Gay Ann Rogers

Needlework Designer/Teacher


Above is the map of how far Queendom Website has traveled,  

nice for MacSoph and me, but doubly nice because it shows that needlework is indeed alive and well right round the world.

© Gay Ann Rogers,   2008 -–2020

This website and all of its pages are subject to U.S. copyright laws and are the intellectual property of Gay Ann Rogers.

Do not reproduce, copy or redistribute any aspect of this website, without the written permission of Gay Ann Rogers.

In my next life...

Here is who I want to be.

Isn't he beautiful?

My only problem with turning into him:

I dont want to be a man.

Website updated  

January 19, 2020

My Story of Victoriana

My World of Needlework

As January progresses along here is a bit more on faces.

All of the faces I am posting are very small, and small faces are tricky to do.

Read through my list of 10 tips for makng a pretty face and see how many tips apply to each.

For Chapter 1, Notes on My Portrait of Queen Victoria, click on the photo of Victoria above.

Ten Tips for Stitching Faces in Needlepoint

The single most common question I am asked: how to make a pretty face in needlepoint.

Here are what I hope will be Ten helpful Tips.

1. Stop and think about the typical needlepointed face. I have made faces just 7 stitches wide; the largest I do is usually 30-35 stitches wide. Because there aren't many stitches in which to accomplish a large amount of information, each stitch shows up as larger than you might expect. Keep the thread you use light in weight, soften the colors and keep the details simple and suggestive. Ugly faces usually happen in needlepoint because of too many heavy clunky contrasting stitches and lines. Keep gradations from one stitch to another low in contrast so that transitions aren't harsh.

2. The above is particularly true of noses. Keep noses light in line and detail. Google ‘illustrations of pretty faces’ and you will often see a nose suggested by a tip and two arcs for nostrils. Avoid making noses with heavy contrasting outlines stitched in black from each brow to nostril.

3. Pay attention to the shape of the line defining the face, usually a pleasing oval shape wider at the forehead, narrower at the chin .If you outline the face, do not use a color that is very contrasty with the color of the skin: a black line around a face filled with soft flesh color is too contasty. Consider changing the outline to a flesh color only slightly darker than the flesh color for filling.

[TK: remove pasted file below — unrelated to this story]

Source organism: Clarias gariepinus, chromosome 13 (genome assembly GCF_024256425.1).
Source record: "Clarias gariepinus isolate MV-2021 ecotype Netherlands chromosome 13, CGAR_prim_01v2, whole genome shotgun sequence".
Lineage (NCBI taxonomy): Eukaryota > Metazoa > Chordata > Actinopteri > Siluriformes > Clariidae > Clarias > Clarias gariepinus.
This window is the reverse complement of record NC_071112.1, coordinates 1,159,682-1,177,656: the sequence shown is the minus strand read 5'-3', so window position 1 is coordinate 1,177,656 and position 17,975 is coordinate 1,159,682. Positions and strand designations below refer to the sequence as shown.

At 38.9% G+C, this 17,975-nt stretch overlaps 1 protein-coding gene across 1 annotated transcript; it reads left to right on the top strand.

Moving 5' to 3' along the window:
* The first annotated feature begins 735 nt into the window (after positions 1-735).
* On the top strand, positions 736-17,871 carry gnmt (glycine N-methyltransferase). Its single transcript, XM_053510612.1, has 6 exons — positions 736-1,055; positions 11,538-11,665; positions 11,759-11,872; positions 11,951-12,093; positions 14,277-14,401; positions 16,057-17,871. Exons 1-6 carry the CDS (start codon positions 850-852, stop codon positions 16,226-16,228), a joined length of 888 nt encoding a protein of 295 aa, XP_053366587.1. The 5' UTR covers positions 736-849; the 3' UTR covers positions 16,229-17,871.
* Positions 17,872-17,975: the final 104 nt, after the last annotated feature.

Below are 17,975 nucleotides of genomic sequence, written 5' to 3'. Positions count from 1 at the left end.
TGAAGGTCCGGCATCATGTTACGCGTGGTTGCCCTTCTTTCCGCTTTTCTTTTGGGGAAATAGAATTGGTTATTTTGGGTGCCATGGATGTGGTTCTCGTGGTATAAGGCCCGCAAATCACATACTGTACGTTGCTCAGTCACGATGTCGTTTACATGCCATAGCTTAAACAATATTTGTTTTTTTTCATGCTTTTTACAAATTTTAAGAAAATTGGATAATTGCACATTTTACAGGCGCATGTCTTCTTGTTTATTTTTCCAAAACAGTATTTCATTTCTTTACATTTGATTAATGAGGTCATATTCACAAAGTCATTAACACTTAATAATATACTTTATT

4. Blend in suggestions of cheeks rather than choosing bright pink ovals or circles, unless you are creating a cartoonish character. If the face is very small, consider eliminate the cheeks all together.

5. As a rule, pretty means wide-set eyes, each eye with a slight upturn. Take advantage of a stitching a slight upturn if you have that choice.

6. Remember to make eyes ’see’. They need a dot of white. I see so many eyes in needlepoint without the white ahd they always look blind. (We don’t have these ‘dots of white’ but our eyes are aways bathed in liquid and the light reflects off the liquid).

7.  If you are faced with a choice of making the eyes slightly larger or slightly smaller, often slightly larger is a good choice.

8. If you are faced with a choice of making a forehead slightly taller or slightly shorter, often slightly taller is a good choice.

9. Needlepoint faces are usually stitched in Tent Stitch because the area for a face is so small and Tent Stitch is the smallest stitch. Tent stitch, depending on the slant, can create a jagged edge which in some circumstances can disfigure a feature.  Remember you can reverse the direction of a Tent Stitch, thereby smoothing out jagged details. This is particulary helpful on eyes and mouth.

10.  Overstitches can be your best friends: you can use them effectively to soften jagged lines, particularly helpful for eyelids and a mouth and for the suggestion of a nose. The trick to overstitching on faces: very light weight thread not too contrasting in color.

Faces in Needlepoint

The smaller the face (ie the fewer stitches you have to execute the face) the more difficult the task.

Here is a Snow Maiden, a popular painted canvas and three ways stitchers stitched the design.